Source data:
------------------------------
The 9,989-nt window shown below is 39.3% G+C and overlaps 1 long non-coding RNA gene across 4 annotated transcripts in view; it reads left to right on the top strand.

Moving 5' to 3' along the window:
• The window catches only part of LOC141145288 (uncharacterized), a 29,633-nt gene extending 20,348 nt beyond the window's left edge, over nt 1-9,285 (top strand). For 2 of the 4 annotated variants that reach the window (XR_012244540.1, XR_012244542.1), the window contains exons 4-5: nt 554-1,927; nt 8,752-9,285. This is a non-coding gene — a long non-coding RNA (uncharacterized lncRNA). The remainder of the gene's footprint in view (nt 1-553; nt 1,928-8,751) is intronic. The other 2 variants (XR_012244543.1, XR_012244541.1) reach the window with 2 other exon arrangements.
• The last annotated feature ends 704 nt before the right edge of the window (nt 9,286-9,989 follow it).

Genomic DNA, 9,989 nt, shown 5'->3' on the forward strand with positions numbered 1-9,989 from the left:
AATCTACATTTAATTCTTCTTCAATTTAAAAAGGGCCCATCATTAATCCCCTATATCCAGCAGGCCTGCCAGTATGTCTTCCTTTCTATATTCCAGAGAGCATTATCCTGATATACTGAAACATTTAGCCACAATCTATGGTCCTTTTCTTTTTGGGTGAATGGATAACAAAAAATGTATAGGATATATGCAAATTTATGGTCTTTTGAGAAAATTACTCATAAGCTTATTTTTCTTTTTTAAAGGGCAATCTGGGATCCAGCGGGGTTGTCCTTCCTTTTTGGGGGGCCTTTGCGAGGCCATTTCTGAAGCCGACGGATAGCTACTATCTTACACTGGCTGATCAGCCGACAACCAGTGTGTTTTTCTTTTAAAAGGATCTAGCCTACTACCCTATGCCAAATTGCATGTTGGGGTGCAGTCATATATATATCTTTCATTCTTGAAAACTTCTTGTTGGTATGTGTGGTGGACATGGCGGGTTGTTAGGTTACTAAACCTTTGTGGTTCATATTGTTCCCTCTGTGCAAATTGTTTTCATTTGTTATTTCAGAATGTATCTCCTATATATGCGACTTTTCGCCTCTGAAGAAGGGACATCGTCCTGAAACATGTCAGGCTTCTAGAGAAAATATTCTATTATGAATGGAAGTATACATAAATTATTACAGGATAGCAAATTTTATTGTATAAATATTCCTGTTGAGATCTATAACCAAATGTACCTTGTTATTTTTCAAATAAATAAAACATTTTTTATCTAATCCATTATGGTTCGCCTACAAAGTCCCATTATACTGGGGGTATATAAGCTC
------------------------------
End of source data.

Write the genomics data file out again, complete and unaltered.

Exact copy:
The 9,989-nt window shown below is 39.3% G+C and overlaps 1 long non-coding RNA gene across 4 annotated transcripts in view; it reads left to right on the top strand.

Moving 5' to 3' along the window:
• The window catches only part of LOC141145288 (uncharacterized), a 29,633-nt gene extending 20,348 nt beyond the window's left edge, over nt 1-9,285 (top strand). For 2 of the 4 annotated variants that reach the window (XR_012244540.1, XR_012244542.1), the window contains exons 4-5: nt 554-1,927; nt 8,752-9,285. This is a non-coding gene — a long non-coding RNA (uncharacterized lncRNA). The remainder of the gene's footprint in view (nt 1-553; nt 1,928-8,751) is intronic. The other 2 variants (XR_012244543.1, XR_012244541.1) reach the window with 2 other exon arrangements.
• The last annotated feature ends 704 nt before the right edge of the window (nt 9,286-9,989 follow it).

Genomic DNA, 9,989 nt, shown 5'->3' on the forward strand with positions numbered 1-9,989 from the left:
AATCTACATTTAATTCTTCTTCAATTTAAAAAGGGCCCATCATTAATCCCCTATATCCAGCAGGCCTGCCAGTATGTCTTCCTTTCTATATTCCAGAGAGCATTATCCTGATATACTGAAACATTTAGCCACAATCTATGGTCCTTTTCTTTTTGGGTGAATGGATAACAAAAAATGTATAGGATATATGCAAATTTATGGTCTTTTGAGAAAATTACTCATAAGCTTATTTTTCTTTTTTAAAGGGCAATCTGGGATCCAGCGGGGTTGTCCTTCCTTTTTGGGGGGCCTTTGCGAGGCCATTTCTGAAGCCGACGGATAGCTACTATCTTACACTGGCTGATCAGCCGACAACCAGTGTGTTTTTCTTTTAAAAGGATCTAGCCTACTACCCTATGCCAAATTGCATGTTGGGGTGCAGTCATATATATATCTTTCATTCTTGAAAACTTCTTGTTGGTATGTGTGGTGGACATGGCGGGTTGTTAGGTTACTAAACCTTTGTGGTTCATATTGTTCCCTCTGTGCAAATTGTTTTCATTTGTTATTTCAGAATGTATCTCCTATATATGCGACTTTTCGCCTCTGAAGAAGGGACATCGTCCTGAAACATGTCAGGCTTCTAGAGAAAATATTCTATTATGAATGGAAGTATACATAAATTATTACAGGATAGCAAATTTTATTGTATAAATATTCCTGTTGAGATCTATAACCAAATGTACCTTGTTATTTTTCAAATAAATAAAACATTTTTTATCTAATCCATTATGGTTCGCCTACAAAGTCCCATTATACTGGGGGTATATAAGCTC